How can I prevent port opening of Firefox firewalls?
have noticed that Firefox and Chrome have opened ports for unsolicited inbound traffic in the Windows firewall. This happened with Windows 7 x64 and Windows 10. (Here, I am talking about the standard firewall integrated in recent Windows versions, not some third-party product).
Normally, when a program tries to change the firewall configuration, I get a notification (dialog box) on the desktop asking me if I would like to allow that action. But with Firefox and Chrome, things are different:
I regularly delete all rules for Firefox and Chrome from the firewall configuration. However, each time those browsers update themselves (which is quite often), they recreate those rules without the usual confirmation dialog appearing.
I do not understand how this is possible. I currently suspect that the rules are recreated not by Firefox or Chrome themselves, but by their maintenance (update) services which are running in the background, probably with administrative rights. I do not want Firefox to add rules to my firewall to let unsolicited inbound traffic pass to itself to any port from any address for TCP and UDP. Likewise, I do not want Chrome to add rules to my firewall which let unsolicited inbound UDP traffic pass to itself to a certain port, but also from any address. I am considering that a big security breach given the many security vulnerabilities of the browsers.
Hence the question: How do I prevent Firefox and Chrome and their maintenance / update services from silently adding rules to the Windows firewall?
I have seen that I could control the firewall by group policies, but this seems kind of extreme to me when the only reason would be the problem described above. My clients are not part of a domain, so I would have to do this on each of them. Furthermore, I am not sure if the browsers and their maintenance / update services are able to circumvent the group policies as well. Steps to reproduce: Install Firefox
Install Chrome Open the GUI for the Windows firewall management ("Windows Firewall with advanced security")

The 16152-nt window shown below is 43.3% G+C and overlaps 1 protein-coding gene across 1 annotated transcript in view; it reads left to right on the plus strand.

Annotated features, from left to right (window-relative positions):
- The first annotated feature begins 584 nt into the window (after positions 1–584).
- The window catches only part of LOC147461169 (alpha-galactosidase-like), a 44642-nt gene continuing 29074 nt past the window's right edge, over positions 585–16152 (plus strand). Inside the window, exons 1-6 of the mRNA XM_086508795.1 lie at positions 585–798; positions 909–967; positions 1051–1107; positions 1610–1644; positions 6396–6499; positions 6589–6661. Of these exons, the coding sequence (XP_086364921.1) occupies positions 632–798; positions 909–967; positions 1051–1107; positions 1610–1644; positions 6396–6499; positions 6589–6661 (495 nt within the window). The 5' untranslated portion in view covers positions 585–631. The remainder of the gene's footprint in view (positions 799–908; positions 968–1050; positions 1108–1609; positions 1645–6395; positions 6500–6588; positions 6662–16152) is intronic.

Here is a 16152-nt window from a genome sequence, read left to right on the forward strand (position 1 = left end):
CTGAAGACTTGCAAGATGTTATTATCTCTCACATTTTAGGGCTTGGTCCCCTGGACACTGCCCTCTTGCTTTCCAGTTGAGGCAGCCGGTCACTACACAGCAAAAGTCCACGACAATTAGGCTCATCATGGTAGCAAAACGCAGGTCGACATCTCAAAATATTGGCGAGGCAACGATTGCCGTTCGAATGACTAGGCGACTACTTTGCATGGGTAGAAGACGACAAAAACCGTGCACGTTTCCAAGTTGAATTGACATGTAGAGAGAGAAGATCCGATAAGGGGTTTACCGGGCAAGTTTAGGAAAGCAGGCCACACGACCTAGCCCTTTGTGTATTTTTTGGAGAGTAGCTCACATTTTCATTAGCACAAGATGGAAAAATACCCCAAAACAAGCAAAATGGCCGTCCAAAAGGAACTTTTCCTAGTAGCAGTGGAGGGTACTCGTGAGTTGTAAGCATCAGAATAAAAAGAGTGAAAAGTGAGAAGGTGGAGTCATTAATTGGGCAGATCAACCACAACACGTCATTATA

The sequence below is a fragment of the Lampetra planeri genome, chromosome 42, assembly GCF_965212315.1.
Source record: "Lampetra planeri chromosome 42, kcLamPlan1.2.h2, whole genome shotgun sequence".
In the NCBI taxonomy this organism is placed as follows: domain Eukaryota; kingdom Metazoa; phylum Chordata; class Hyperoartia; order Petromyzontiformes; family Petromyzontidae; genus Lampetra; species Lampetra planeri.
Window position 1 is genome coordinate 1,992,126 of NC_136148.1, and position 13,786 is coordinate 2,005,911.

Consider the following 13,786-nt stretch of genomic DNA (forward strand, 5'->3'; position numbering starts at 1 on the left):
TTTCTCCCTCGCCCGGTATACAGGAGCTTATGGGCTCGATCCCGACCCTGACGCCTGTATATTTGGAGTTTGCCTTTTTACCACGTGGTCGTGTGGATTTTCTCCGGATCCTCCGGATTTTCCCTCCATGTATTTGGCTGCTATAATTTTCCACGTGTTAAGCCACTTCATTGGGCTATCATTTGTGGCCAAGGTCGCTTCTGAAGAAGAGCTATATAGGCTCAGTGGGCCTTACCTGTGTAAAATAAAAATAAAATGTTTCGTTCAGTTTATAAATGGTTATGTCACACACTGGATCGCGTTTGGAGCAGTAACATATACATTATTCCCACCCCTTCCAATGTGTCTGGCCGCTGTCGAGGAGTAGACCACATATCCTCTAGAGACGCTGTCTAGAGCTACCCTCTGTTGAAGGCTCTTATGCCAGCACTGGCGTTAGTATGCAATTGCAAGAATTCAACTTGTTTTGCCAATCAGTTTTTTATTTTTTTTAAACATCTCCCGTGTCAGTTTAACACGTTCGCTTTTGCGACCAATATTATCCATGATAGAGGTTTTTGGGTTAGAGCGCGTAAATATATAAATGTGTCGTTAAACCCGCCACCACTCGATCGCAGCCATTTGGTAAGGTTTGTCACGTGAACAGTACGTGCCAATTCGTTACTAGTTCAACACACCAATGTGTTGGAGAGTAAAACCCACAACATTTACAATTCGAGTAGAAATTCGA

On the left, select "Inbound rules" A list of rules appears on the right; notice two rules whose name begins with "Firefox" and one rule whose name begins with "Chrome"
When you double-click one of the rules, a dialog box appears where the rule's properties, the ports being opened, the program which is allowed to receive that traffic and so on are detailed
Note that the two rules for Firefox are nearly identical; the only difference is that one is for TCP, the other for UDP. Both allow unsolicited inbound traffic from any address to any port to Firefox. Note that the rule for Chrome lets pass UDP traffic from any address to port 5353 to Chrome.
Delete the three rules mentioned above Wait until a Firefox update is available and install it Note that the two rules for Firefox are re-created when installing the update without any confirmation dialog appearing
Wait until a Chrome update is available and install it Note that the rule for Chrome is re-created when installing the update without any confirmation dialog appearing
Hint: When testing, please be aware that you might need to right-click on "Inbound Rules" at the left and select "Refresh" from the context menu to actually see the newest updates to the rules which might have been done in the background by services or applications.
Hint 2: In fact, if you want to test this, you don't need to wait for the next Firefox or Chrome update. Just install an old version of the browsers and make sure that the firewall rules mentioned above have been created, then delete those rules. Because you have installed old versions, updates will be available immediately. Install the updates and note that the firewall rules have been silently re-created.